Susan Granger's review of 'The Way Way Back'
Along with summer sunshine inevitably comes coming-of-age comedic dramas -- and this is better than most. The family-friendly story revolves around disgruntled 14-year-old Duncan (Liam James), who is forced to spend the summer at a Cape Cod beach house with his divorced mother Pam (Toni Collette), her smarmy boyfriend Trent (Steve Carell) and Trent's mean, snarky daughter Steph (Zoe Levin) from a previous marriage.
As Duncan is riding in the way, way back, rear-facing seat of their old 1970s station wagon, domineering Trent immediately ignites his ire by demanding that the reclusive teenager to rank himself on a scale of one to 10. When Duncan mumbles "Six," Trent indicates that's about double his own evaluation. Not a great start for a relationship with a perhaps-about-to-be stepdad.
Seeking refuge from the seemingly continual partying of Pam, Trent and their boozy, annoying friends (Allison Janney, Amanda Peet, Rob Corddry), Duncan sneaks off on a borrowed girl's bike to spend time at Water Wizz, a nearby amusement park run by explosive, weirdly gregarious Owen (Sam Rockwell), who not only hires him for the summer but also becomes the mentor/father figure that humorless Duncan so desperately needs. Along with his co-workers Catlin (Maya Rudolph), Roddy (Nat Faxon) and Lewis (Jim Rash), Duncan -- more significantly -- makes friends with an amiable neighbor, Susanna (AnnaSophia Robb).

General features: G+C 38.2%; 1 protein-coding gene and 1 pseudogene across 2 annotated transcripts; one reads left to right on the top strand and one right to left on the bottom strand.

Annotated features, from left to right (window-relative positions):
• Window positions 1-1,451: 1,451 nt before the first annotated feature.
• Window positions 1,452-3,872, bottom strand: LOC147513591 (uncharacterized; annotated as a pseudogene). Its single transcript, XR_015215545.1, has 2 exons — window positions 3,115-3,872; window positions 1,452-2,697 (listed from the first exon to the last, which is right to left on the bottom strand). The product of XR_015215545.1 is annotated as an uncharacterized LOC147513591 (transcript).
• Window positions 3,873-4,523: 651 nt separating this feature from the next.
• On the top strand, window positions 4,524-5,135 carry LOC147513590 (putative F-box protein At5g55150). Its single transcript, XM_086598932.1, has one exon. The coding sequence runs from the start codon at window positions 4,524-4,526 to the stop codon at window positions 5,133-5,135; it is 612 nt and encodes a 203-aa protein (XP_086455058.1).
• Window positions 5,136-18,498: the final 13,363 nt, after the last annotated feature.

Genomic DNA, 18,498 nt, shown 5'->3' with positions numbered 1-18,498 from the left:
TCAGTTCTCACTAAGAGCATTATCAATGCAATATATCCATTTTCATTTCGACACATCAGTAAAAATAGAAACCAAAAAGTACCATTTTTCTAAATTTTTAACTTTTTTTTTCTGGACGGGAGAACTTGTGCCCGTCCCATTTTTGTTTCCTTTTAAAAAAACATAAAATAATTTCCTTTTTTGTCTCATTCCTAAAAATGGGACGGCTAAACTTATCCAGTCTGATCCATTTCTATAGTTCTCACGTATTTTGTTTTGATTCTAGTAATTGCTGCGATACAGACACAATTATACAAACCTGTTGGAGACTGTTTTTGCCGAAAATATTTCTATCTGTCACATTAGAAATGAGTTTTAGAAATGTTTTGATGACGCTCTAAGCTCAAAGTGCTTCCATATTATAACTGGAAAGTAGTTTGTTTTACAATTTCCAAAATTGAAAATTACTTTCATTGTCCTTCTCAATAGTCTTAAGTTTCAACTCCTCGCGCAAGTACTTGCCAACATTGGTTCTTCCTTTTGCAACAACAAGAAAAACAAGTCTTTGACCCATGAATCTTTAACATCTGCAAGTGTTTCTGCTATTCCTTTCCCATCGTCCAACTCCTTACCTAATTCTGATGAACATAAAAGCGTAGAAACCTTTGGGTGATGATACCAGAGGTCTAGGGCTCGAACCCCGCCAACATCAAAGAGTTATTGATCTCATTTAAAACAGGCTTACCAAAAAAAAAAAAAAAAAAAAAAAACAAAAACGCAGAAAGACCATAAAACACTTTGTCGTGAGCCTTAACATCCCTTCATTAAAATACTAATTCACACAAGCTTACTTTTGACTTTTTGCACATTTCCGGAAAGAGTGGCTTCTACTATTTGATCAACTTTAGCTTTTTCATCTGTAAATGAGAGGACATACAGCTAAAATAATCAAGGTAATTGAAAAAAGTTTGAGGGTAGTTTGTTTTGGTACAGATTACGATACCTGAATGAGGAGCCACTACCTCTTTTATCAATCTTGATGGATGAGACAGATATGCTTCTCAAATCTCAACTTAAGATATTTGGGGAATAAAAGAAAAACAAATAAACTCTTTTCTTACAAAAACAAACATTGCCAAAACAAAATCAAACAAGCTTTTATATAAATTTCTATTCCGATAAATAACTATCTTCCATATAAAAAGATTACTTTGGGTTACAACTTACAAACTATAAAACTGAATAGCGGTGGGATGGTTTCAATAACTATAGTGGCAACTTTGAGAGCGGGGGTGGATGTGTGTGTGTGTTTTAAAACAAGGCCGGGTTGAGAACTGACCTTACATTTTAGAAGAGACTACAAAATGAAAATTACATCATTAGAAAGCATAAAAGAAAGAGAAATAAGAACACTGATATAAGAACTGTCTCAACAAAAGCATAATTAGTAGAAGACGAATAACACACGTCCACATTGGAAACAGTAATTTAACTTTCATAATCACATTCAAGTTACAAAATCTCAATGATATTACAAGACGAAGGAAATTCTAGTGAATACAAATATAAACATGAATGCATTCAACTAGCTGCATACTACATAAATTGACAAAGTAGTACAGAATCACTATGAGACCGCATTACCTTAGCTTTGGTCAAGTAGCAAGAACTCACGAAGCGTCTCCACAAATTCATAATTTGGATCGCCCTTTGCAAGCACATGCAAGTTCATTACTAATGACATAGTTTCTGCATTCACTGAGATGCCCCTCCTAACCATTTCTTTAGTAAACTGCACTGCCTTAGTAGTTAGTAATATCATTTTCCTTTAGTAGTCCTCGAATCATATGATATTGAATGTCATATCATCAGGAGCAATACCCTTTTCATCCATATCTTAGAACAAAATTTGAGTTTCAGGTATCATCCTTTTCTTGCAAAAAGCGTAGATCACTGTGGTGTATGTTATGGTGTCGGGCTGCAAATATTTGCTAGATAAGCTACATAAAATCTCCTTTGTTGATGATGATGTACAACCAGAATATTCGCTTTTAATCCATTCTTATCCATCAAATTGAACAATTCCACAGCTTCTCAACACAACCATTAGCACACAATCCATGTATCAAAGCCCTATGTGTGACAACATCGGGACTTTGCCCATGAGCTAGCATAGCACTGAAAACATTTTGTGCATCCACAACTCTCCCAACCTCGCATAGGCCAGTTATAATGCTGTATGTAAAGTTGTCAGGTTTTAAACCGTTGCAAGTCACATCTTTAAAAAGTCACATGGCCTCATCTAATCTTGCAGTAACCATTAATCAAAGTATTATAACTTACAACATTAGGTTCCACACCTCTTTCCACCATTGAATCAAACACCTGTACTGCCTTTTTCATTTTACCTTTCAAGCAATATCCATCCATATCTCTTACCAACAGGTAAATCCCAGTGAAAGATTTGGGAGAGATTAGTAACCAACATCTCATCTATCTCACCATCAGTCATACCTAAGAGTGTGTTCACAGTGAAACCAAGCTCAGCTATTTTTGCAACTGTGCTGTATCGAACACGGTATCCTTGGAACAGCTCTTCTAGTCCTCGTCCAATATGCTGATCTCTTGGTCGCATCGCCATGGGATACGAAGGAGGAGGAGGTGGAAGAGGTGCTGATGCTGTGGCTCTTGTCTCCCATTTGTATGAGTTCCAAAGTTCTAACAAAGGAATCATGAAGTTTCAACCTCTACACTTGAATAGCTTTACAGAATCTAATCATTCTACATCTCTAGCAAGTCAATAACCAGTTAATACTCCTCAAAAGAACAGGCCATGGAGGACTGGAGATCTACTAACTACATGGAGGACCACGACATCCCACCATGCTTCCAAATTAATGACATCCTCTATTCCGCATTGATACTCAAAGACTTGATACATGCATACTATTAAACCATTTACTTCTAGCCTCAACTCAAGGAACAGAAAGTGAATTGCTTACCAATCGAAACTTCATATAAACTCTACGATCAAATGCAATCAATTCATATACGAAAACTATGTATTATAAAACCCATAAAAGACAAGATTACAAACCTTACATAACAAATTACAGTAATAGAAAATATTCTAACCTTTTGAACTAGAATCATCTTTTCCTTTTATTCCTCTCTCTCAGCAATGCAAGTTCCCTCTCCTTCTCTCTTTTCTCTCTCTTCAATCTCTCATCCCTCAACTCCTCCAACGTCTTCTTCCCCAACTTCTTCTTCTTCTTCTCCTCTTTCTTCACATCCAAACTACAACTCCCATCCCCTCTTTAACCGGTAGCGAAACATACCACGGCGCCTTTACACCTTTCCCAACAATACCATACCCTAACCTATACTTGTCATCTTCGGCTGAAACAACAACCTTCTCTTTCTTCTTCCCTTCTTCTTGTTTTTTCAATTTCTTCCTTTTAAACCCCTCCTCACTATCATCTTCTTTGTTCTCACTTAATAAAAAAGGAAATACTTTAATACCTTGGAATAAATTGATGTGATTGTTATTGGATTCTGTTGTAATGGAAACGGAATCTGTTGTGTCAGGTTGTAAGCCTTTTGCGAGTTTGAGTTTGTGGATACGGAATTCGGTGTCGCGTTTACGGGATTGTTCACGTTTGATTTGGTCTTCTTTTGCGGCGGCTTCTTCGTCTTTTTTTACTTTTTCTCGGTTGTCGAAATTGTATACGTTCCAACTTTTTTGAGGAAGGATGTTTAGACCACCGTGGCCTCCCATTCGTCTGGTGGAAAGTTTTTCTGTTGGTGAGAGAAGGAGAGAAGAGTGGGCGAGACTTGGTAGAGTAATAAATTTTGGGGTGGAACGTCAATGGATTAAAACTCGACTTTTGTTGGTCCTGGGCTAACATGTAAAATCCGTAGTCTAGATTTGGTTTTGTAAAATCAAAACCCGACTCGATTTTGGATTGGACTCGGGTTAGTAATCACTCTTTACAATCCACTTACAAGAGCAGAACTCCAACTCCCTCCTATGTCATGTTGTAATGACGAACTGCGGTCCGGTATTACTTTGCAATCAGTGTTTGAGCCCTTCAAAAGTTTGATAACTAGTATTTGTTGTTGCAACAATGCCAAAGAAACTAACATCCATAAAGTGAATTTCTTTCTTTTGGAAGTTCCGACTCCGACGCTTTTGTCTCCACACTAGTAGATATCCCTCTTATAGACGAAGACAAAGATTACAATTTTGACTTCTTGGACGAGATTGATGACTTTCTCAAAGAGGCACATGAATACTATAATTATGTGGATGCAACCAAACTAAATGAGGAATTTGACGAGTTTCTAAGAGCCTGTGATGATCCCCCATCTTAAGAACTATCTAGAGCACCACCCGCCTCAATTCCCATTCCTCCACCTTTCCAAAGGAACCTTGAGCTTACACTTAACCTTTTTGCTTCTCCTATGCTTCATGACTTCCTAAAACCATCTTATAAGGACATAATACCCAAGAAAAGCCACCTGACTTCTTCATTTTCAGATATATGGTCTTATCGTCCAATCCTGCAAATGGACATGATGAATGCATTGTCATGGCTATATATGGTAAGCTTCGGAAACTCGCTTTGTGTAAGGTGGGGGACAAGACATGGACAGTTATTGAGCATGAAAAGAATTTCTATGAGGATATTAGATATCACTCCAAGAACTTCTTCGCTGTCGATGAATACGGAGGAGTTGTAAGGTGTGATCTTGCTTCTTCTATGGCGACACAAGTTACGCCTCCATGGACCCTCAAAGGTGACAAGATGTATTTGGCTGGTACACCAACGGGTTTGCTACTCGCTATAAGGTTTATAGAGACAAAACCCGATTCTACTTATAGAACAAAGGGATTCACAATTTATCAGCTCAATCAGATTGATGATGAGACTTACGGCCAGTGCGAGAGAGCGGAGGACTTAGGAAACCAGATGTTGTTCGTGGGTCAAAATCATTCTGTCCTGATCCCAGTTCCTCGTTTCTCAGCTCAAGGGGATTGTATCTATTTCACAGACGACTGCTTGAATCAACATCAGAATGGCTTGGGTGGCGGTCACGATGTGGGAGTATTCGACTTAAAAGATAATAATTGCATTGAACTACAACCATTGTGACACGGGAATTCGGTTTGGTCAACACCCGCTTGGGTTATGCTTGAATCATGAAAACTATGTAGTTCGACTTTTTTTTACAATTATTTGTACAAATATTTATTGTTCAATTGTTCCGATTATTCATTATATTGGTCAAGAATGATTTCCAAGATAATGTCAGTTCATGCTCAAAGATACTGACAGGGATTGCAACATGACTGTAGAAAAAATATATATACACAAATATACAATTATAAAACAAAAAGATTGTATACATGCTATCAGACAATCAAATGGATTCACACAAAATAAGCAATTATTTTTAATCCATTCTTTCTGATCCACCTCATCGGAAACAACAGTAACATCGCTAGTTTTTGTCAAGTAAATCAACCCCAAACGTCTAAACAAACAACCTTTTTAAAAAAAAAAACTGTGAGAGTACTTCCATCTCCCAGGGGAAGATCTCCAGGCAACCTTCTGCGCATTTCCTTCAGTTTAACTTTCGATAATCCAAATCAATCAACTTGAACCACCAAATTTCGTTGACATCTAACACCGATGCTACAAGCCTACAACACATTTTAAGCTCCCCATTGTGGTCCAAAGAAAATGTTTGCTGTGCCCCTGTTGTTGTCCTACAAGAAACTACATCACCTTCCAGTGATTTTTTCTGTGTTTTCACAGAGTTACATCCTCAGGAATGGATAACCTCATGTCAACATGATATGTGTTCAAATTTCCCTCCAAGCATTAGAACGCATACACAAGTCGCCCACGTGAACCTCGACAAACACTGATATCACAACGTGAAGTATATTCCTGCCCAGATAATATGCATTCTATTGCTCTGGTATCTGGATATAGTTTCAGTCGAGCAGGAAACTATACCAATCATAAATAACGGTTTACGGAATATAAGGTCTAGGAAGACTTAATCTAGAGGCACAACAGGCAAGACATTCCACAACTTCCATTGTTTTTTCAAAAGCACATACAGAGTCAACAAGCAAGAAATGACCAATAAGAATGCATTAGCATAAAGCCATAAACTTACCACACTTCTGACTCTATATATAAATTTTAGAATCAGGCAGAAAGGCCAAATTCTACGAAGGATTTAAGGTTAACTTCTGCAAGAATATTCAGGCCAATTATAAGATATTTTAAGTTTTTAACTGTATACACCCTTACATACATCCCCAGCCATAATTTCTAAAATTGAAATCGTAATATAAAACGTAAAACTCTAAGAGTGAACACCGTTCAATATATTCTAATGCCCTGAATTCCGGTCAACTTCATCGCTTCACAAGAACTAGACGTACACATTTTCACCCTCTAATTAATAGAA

The Oscar-winning "The Descendants" screenwriting team of Nat Faxon and Jim Rash makes their directing debut, developing rich, recognizable characters and working wonders with a familiar, formulaic script that evokes memories of Gregg Mottola's similarly autobiographical "Adventureland" (2009), starring Jesse Eisenberg. Despite the drawing power of "Little Miss Sunshine" alums Steve Carell and Toni Collette, it's Rockwell who delivers the most delightful and memorable performance, ably supported by the adolescent cast.
On the Granger Movie Gauge of 1 to 10, "The Way Way Back" is an uplifting, endearing 8. It's a bittersweet, heartwarming de-light.